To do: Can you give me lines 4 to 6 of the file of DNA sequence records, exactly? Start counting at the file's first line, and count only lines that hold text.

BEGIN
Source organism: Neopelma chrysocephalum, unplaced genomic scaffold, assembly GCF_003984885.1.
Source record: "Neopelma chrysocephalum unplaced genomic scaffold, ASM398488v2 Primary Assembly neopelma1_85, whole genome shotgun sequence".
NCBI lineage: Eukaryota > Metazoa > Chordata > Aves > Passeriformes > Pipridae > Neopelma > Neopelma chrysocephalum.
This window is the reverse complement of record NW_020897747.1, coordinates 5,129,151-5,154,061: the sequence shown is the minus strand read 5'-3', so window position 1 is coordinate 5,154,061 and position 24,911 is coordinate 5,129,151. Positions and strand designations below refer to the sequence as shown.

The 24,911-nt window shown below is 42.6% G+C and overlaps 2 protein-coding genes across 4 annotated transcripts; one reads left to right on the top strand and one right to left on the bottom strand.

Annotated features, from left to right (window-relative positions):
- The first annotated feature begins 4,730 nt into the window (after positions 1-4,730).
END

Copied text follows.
This window is the reverse complement of record NW_020897747.1, coordinates 5,129,151-5,154,061: the sequence shown is the minus strand read 5'-3', so window position 1 is coordinate 5,154,061 and position 24,911 is coordinate 5,129,151. Positions and strand designations below refer to the sequence as shown.

The 24,911-nt window shown below is 42.6% G+C and overlaps 2 protein-coding genes across 4 annotated transcripts; one reads left to right on the top strand and one right to left on the bottom strand.

Annotated features, from left to right (window-relative positions):